'The Children Were Fine'
When children move from foster care into adoption the transition tends to take place within a tight timeframe, usually between seven and 14 days, with no contact between the child and the foster carer for several months after the move, if at all.
Very little attention or research has been aimed at understanding the rationale for these procedures.
Together with social work colleagues in a Looked After Children’s team, two child psychotherapists carried out a piece of qualitative research, interviewing foster carers, adopters and social workers to analyse in detail five children’s moves into adoption.
We found that the emotional experience of the child, particularly their experience of losing their foster carer, became less prominent in people’s minds during this transition.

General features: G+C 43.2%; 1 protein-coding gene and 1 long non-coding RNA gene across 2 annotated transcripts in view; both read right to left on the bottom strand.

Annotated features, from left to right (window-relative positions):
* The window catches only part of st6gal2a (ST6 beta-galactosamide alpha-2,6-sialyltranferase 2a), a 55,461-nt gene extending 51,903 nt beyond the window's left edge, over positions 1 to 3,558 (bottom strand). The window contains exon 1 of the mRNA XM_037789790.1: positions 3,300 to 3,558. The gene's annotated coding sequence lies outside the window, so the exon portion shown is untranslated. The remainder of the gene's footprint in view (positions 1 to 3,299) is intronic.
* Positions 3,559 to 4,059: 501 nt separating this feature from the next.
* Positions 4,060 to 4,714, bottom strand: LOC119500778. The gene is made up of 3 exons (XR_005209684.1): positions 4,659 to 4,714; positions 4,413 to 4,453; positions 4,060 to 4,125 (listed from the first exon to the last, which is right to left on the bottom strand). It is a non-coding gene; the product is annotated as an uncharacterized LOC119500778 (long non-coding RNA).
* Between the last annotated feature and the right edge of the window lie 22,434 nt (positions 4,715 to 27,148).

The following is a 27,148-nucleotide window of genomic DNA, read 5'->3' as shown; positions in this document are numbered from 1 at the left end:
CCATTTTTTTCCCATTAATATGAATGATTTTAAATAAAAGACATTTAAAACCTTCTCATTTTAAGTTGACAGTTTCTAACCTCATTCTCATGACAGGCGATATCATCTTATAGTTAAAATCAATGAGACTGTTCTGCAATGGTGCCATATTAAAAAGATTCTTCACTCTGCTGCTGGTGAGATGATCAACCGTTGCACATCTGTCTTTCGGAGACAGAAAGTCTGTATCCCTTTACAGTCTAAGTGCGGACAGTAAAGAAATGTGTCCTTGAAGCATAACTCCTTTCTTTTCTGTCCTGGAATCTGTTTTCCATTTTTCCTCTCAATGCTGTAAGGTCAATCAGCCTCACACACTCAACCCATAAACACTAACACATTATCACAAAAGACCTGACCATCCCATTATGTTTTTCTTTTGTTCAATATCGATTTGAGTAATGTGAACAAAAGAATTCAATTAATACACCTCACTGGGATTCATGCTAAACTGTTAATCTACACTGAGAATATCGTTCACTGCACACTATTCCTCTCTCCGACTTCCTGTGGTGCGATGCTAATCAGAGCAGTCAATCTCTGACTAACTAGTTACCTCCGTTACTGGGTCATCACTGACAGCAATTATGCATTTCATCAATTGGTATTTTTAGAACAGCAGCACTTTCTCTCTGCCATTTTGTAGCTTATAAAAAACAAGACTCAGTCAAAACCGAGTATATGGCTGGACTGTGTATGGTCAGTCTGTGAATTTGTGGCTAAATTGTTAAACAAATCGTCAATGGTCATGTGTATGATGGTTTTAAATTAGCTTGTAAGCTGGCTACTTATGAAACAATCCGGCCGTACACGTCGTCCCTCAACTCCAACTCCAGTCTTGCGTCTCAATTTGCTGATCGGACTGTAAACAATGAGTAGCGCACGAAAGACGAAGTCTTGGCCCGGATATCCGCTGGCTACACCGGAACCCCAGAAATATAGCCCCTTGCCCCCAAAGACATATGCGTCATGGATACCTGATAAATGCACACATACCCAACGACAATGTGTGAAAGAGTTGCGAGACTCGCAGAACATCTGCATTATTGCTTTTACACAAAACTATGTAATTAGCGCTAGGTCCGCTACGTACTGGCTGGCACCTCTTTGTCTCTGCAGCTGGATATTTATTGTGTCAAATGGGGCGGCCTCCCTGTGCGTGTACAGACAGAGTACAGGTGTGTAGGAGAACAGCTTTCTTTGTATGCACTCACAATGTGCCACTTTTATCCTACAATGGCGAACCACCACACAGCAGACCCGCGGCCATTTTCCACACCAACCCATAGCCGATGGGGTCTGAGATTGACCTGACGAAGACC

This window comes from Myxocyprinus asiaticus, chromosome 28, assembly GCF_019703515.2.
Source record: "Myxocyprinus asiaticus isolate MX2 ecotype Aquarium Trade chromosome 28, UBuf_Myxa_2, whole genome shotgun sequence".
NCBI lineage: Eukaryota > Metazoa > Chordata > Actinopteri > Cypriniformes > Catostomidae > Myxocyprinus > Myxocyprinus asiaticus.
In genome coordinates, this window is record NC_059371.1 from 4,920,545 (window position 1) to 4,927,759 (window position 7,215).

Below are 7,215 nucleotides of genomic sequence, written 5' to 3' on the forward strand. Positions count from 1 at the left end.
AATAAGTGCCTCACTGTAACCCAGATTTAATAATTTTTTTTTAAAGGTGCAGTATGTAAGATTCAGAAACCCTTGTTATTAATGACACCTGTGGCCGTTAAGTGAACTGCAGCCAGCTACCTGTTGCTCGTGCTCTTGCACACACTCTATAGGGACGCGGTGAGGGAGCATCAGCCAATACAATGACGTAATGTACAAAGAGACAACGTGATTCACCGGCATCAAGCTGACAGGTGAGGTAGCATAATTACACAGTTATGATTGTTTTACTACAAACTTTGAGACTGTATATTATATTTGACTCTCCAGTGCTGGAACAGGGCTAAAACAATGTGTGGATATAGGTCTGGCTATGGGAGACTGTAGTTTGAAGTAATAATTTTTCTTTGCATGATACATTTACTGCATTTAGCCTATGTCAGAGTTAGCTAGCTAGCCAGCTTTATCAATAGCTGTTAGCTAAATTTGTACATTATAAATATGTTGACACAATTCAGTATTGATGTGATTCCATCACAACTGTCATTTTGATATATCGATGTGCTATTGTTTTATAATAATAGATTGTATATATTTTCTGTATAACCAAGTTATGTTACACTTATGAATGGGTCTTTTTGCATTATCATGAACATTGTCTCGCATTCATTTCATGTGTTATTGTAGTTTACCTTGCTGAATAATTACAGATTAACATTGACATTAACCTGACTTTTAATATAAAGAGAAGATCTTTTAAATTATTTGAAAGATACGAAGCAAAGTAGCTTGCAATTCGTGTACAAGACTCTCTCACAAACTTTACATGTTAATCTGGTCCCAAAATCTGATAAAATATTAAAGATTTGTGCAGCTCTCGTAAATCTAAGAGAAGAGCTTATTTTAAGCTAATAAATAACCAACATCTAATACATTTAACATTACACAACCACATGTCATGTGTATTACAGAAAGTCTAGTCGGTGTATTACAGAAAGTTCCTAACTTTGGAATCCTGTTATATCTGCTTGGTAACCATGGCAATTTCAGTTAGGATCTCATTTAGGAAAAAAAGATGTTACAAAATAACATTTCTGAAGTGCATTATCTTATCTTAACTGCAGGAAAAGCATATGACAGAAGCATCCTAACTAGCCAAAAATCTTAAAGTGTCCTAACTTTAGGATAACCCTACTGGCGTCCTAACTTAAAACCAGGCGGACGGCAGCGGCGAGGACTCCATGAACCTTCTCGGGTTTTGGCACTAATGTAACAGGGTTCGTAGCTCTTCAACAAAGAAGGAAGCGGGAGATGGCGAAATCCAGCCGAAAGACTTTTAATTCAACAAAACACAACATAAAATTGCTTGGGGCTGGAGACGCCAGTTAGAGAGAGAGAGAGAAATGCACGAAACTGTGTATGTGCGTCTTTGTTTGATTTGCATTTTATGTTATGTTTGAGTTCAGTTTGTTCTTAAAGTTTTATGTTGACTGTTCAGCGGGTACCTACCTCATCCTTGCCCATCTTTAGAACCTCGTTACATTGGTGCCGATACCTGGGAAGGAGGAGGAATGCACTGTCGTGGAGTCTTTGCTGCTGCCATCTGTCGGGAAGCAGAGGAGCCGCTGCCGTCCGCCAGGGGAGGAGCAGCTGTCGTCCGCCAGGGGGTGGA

It is a highly anxious time for the adults and in the grip of these anxieties they can lose sight of what is happening emotionally for the child.
The child’s outward compliance with the move and lack of obvious emotion at losing her or his carers can be interpreted as signs that they are ‘fine’.
These research findings are explored in the light of our understanding of attachment and loss in childhood, and of individual and organisational defences against pain and loss.
Implications for future practice are discussed.